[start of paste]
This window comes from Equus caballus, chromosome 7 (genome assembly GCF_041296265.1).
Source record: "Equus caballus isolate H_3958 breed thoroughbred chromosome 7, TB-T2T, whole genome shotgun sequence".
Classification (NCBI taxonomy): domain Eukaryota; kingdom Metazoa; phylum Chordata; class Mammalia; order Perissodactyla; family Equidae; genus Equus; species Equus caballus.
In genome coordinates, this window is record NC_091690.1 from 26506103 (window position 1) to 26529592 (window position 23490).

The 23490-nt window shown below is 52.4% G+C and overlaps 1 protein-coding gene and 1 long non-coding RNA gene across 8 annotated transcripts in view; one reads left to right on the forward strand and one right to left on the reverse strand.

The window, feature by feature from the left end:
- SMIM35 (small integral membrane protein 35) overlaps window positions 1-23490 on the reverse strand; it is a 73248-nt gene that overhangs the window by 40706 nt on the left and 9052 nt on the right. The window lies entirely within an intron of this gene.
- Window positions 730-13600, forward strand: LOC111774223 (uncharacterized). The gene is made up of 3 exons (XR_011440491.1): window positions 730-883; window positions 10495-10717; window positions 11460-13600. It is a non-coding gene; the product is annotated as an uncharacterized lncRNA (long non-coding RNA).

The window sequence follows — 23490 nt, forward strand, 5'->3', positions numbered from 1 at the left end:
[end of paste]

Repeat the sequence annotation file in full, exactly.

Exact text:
This window comes from Equus caballus, chromosome 7 (genome assembly GCF_041296265.1).
Source record: "Equus caballus isolate H_3958 breed thoroughbred chromosome 7, TB-T2T, whole genome shotgun sequence".
Classification (NCBI taxonomy): domain Eukaryota; kingdom Metazoa; phylum Chordata; class Mammalia; order Perissodactyla; family Equidae; genus Equus; species Equus caballus.
In genome coordinates, this window is record NC_091690.1 from 26506103 (window position 1) to 26529592 (window position 23490).

The 23490-nt window shown below is 52.4% G+C and overlaps 1 protein-coding gene and 1 long non-coding RNA gene across 8 annotated transcripts in view; one reads left to right on the forward strand and one right to left on the reverse strand.

The window, feature by feature from the left end:
- SMIM35 (small integral membrane protein 35) overlaps window positions 1-23490 on the reverse strand; it is a 73248-nt gene that overhangs the window by 40706 nt on the left and 9052 nt on the right. The window lies entirely within an intron of this gene.
- Window positions 730-13600, forward strand: LOC111774223 (uncharacterized). The gene is made up of 3 exons (XR_011440491.1): window positions 730-883; window positions 10495-10717; window positions 11460-13600. It is a non-coding gene; the product is annotated as an uncharacterized lncRNA (long non-coding RNA).

The window sequence follows — 23490 nt, forward strand, 5'->3', positions numbered from 1 at the left end: